• digital media
    • environment and sustainability
    • NGOs
    • government
    • business

    Graduate / Student Sharing

    Stephanie Fung (Class of 2015)

    Co-founder and curator, Common Sense HSK and UpCycling Plus

    “Cultural studies narrows your focus for a broader vision.”

    Daisy Chu (Class of 2005)

    Founder, foreforehead

    “Never conform to stereotypes, blur the lines, search for new possibilities – this is what Cultural Studies has taught me.”

    Fredie Chan

    Florence Lo

    Lo Chun Yip, Siuyea

    Chan Ho Sun

    Radio Programme at RTHK Radio 2: 文化研宇宙

    What is Cultural Studies? Why do we study Cultural Studies? In the new public radio programme ‘文化研宇宙’ (Cultural Studies x Technology), our faculty members will explore the impact of digital technology on our cultural lives. Listen to their engaging discussions on the RTHK programme Website.

    • Description for Each Episode

      Episode 1: Our faculty members discuss the captivating field of cultural studies and its intersection with technology. They explore the question of “What is cultural studies?” and highlight its interdisciplinary approach to studying cultural phenomena in our daily lives, covering food technology, AI, Asian pop culture, KOL, and more.

      Episode 2: The episode delves into the environmental impact of industrial farming and global warming, explaining the development of lab-grown meat as a sustainable alternative to traditional meat production. Prof. Daren Leung examines the intersection of meat consumption, environmental concerns, and cultural studies, providing valuable insights into the cultural implications of lab-grown meat.

      Episode 3: Prof. Daren Leung further explores the cultural implications of lab-grown meat and evaluates its potential as a solution in the food industry by navigating the challenges on both the production and sales sides of lab-grown meat, including economic moral and safety considerations.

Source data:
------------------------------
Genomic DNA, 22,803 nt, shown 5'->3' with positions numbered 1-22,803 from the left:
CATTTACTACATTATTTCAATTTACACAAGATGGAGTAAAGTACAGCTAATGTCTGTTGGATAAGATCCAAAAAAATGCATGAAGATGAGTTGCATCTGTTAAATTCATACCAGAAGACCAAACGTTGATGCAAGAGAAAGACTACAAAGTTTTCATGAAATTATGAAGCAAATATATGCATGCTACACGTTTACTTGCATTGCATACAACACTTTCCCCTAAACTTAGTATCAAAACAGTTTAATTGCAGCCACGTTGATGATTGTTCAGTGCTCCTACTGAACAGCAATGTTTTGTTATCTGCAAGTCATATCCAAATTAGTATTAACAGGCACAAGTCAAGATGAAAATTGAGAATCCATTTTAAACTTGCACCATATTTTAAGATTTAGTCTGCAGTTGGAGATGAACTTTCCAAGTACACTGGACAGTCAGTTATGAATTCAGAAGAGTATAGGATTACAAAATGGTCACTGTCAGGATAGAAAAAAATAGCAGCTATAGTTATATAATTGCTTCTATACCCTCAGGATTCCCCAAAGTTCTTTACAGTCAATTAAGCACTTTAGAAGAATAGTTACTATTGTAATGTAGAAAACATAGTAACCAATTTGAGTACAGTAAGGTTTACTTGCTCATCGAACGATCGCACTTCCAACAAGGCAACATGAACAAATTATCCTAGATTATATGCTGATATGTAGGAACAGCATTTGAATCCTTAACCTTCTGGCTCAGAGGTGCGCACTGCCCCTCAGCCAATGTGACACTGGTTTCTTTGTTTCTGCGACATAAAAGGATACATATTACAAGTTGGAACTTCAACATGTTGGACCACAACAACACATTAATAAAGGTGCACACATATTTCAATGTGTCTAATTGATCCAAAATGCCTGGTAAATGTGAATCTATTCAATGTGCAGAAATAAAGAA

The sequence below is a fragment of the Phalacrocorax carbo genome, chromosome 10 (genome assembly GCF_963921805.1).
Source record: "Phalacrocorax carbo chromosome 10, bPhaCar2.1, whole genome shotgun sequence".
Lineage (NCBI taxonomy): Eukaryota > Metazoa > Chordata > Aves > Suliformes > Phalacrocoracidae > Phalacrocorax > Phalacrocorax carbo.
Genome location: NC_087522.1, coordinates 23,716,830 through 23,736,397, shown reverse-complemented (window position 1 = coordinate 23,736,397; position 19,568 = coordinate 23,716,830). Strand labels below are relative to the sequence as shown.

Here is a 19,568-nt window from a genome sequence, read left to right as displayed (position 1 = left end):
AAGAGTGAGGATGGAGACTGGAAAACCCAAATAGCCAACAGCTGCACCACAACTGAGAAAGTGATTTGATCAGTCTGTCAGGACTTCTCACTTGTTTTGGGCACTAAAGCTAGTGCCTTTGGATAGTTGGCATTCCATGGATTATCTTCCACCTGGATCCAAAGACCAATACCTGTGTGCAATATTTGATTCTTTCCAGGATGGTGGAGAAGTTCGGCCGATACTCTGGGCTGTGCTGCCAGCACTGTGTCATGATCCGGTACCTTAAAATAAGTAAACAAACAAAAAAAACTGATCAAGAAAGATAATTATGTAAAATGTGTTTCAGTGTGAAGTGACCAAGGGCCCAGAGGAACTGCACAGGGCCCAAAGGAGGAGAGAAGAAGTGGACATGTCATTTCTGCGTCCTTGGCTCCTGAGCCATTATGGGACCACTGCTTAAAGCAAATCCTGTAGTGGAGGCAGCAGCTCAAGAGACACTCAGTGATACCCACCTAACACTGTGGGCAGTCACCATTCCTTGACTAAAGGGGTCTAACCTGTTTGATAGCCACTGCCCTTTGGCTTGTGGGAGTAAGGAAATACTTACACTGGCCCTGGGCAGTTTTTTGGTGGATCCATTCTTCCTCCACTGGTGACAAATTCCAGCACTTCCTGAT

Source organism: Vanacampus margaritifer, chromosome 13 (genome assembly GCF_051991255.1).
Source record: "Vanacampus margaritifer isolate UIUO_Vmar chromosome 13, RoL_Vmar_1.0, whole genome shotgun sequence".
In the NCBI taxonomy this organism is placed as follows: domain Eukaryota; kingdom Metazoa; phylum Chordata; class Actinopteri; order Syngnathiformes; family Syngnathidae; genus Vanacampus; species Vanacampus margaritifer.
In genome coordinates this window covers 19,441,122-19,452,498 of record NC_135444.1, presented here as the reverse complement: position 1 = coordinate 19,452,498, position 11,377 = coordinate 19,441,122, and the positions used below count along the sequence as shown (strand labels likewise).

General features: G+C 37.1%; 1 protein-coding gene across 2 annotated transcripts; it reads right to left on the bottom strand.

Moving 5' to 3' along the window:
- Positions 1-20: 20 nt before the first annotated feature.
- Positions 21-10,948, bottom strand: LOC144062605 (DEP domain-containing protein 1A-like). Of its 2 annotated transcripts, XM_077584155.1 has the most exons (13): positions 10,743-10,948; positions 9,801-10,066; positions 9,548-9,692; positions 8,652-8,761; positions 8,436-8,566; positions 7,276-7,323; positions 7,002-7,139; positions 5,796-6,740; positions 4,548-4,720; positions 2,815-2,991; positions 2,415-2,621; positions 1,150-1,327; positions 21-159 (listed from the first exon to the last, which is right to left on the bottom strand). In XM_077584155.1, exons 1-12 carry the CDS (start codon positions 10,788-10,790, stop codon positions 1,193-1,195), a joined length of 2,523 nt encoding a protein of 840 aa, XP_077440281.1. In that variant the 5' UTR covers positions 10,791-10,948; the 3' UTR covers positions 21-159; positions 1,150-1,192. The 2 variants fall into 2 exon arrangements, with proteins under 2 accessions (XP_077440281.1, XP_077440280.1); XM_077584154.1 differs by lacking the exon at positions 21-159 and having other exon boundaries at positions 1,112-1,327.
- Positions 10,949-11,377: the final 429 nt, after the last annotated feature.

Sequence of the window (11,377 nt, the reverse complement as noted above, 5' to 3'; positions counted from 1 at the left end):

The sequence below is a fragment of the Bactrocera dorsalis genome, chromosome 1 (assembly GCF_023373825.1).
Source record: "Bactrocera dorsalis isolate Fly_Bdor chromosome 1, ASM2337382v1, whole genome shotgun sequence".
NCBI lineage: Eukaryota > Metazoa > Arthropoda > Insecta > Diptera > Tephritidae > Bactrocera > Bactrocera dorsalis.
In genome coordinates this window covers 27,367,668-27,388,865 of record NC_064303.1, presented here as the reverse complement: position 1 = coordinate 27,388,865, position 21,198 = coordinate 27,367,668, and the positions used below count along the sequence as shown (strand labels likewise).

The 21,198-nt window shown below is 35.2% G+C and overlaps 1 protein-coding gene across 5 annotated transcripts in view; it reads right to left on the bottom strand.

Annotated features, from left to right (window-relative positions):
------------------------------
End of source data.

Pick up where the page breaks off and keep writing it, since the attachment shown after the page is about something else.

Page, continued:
Episode 4: Prof. Victor Shin and Cantonese opera artist Christie To explore the world of Cantonese opera in this episode. They navigate how Cantonese opera has been studied by scholars, its rich history, and the diverse approaches to appreciating this art form. They also discuss the transformative impact of technology on performance styles and the audience’s comprehension of this unique art form.

      Episode 5: Prof. Victor Shin and artist Christie To delve into sustainable development in Cantonese opera. They explore the incorporation of digital technology in traditional performances, specifically focusing on Christie’s revolutionary show, Magic Tea House, which introduces an AI actor. The discussion underlines the significance of retaining existing audiences while captivating new ones, emphasising the essential role of creativity and innovation in preserving traditional preforming arts.

      Episode 6: Prof. Yvonne Yau explores the rise of K-pop and its unique marketing and management approaches, distinguishing it from J-pop. The discussion highlights the reasons behind K-pop’s success, including active government promotion, an international-oriented strategy, and most significantly, the crucial role of new media platforms such as YouTube and social media, which have revolutionised the way K-pop is shared and consumed.

      Episode 7: Prof. Yvonne Yau offers valuable insights into the cultural significance of the “Girl Crush” concept derived from K-pop culture, focusing on some popular Korean girl groups. She explores its impact on the representation of women in popular culture and its empowering role in encouraging women to embrace confidence and independence.

      Episode 8: Prof. Daren Leung starts the discussion by exploring how city dwellers and cultural studies perceive “garbage” and then delves into the food waste journey, tracing its origins and evolution. He also highlights the severity of Hong Kong’s waste problem and the importance of proper food waste management.

      Episode 9: Prof. Daren Leung explores community-based waste reduction initiatives with Timmy, co-founder of Lab0ver, a community enterprise aiming to create a culture of waste reduction at the community level through setting up street stations for food waste recycling. They also highlight their collaboration in Daren’s Service-Learning course, where students actively collect and compost food waste, promoting greener practices within local communities.

      Episode 10: Prof. Lisa Leung and Prof. Yvonne Yau delve into the topic of KOLs’ authenticity in this digital age. They explore the reasons behind the popularity of KOLs and highlight the value of authenticity and transparency, particularly in amateur KOLs. However, they also raise concerns about the diminishing trustworthiness of KOLs when material incentives are involved, emphasising the potential impact on their credibility.